Disregarding the third part, we have in Andreas' book a manual of courtship and an exposition of the rules that govern the courtly lover's behavior. Love is extolled as the most ennobling of passions and the most exciting and hazardous of sports. The pursuit of love is an arduous service, a military service in a company of which the God of Love, Amor, is acknowledged supreme ruler. The whole conception of love is patterned on the Christian model, as its para-religious counterpart. For the realm of love has not only its God, but also its heaven, its purgatory and its hell in the afterworld. Their existence is vouched for by a detailed vision in which the constant are shown as dwelling in all manner of delight, the promiscuous as plagued by extremes of temperature and the mad press of confusion, and those who refused to enlist in the service of love as subject to cruelest torture in the life after death. (These unfortunates—beautiful women all of them—are seated on great rolls of thorns that are manipulated by savage attendants). Thus we see that the whole scheme is conceived in terms of the Christian set-up, as a parody of its scheme, but there is no overt humor to show it as a product of make-believe fancy.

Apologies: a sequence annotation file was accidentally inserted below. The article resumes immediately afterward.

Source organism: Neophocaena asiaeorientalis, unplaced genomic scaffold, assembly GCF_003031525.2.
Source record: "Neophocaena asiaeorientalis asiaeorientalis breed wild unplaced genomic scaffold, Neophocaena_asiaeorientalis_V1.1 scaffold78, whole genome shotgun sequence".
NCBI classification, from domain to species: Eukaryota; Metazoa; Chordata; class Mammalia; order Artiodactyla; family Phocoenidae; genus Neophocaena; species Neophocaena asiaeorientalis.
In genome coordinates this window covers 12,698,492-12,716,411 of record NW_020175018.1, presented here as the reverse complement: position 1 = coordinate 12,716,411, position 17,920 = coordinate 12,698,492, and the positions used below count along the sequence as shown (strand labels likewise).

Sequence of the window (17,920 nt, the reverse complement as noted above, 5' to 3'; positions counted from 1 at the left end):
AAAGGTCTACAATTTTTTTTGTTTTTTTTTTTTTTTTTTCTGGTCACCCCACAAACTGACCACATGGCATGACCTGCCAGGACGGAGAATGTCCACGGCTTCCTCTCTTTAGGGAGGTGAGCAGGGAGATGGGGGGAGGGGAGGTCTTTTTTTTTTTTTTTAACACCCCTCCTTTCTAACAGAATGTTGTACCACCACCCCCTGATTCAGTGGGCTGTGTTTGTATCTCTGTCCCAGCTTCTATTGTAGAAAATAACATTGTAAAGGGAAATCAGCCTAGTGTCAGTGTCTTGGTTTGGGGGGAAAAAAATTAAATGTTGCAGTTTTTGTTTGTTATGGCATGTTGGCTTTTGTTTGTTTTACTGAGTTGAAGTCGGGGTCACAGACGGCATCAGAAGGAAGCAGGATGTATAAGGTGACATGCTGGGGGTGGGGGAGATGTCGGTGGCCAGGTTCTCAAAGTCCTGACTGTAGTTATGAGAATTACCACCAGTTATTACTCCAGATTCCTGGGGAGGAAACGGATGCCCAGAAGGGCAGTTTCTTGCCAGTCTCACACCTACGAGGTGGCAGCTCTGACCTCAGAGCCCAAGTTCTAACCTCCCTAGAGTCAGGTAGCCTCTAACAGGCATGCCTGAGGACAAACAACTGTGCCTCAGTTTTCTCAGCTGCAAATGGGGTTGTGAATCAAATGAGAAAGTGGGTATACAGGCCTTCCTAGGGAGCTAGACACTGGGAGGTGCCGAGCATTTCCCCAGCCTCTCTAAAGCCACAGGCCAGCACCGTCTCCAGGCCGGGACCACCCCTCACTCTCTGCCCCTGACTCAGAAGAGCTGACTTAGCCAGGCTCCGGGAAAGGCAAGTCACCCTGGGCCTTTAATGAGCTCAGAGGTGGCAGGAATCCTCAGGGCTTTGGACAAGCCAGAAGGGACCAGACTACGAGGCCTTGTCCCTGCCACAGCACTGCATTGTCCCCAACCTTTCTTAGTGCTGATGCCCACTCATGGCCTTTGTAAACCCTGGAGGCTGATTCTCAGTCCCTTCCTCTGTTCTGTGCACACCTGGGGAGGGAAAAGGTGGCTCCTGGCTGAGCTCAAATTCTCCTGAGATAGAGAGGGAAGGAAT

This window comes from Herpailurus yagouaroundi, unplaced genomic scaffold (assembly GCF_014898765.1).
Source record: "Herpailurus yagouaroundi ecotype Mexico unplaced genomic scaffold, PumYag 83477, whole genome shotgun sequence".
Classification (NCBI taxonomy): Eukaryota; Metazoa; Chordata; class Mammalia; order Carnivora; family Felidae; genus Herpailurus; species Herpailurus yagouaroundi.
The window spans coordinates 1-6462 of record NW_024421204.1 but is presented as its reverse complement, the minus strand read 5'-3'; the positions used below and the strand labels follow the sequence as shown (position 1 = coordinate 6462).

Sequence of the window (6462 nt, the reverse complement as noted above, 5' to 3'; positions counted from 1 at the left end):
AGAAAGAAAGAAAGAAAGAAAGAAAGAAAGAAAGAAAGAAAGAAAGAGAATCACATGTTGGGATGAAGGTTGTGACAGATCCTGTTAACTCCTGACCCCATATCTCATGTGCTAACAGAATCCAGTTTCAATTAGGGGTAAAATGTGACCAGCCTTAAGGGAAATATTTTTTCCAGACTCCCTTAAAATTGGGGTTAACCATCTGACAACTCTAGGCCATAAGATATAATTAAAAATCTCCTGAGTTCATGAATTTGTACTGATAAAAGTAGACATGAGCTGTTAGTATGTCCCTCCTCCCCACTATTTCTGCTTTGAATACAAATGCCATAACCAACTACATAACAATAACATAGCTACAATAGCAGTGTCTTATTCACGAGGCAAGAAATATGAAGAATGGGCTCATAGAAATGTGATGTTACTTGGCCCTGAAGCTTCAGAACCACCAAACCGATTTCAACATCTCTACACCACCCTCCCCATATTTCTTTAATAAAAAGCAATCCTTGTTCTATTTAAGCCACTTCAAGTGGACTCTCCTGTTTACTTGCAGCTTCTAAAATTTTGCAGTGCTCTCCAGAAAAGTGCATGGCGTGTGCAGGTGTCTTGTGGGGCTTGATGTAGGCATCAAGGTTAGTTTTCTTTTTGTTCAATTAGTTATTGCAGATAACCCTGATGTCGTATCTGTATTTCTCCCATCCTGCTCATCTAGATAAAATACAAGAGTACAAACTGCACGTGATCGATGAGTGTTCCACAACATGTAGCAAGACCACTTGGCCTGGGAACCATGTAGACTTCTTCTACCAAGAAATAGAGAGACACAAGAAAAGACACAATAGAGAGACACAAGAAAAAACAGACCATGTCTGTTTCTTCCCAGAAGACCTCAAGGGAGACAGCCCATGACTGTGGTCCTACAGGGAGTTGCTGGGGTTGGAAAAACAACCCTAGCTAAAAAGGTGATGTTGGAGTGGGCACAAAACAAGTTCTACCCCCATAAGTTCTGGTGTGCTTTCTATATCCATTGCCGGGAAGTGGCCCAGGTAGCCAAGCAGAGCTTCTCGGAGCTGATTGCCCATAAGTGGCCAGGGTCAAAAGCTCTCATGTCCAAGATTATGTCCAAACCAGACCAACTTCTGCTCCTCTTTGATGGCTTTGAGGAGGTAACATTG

The vision concerns the fate of women and is reported by a man. The whole book is written from the man's point of view and mentions the emotional experiences of women only incidentally—this quite in contrast to courtly romance, which delights in the infinite elaboration of the whole phenomenology of love, including all the symptoms of a nascent passion in both the sexes. Our author's chief concern is to instruct his reader, a man, in the ways of winning a woman on whom he has set his heart. There are three major, honest, ways by which a man can win the response of a virtuous woman—a fine physique, manly virtuous deportment, and fluency and elegance of speech. To the first and second of these our author pays homage, but it is the last which he sets out to teach. Given a bright young man, it should not be too difficult for him to learn the line of approach most likely to lead to the accomplishment of his desires. Medieval society being a class society, the approach must vary depending upon the social status of the solicitant and that of the lady. In both sexes three distinct classes are recognized as fit to concern themselves with the affairs of love: the middle class, the gentry, and the nobility. In the case of the male sex the cleric, because of his high office, ranks with the nobility.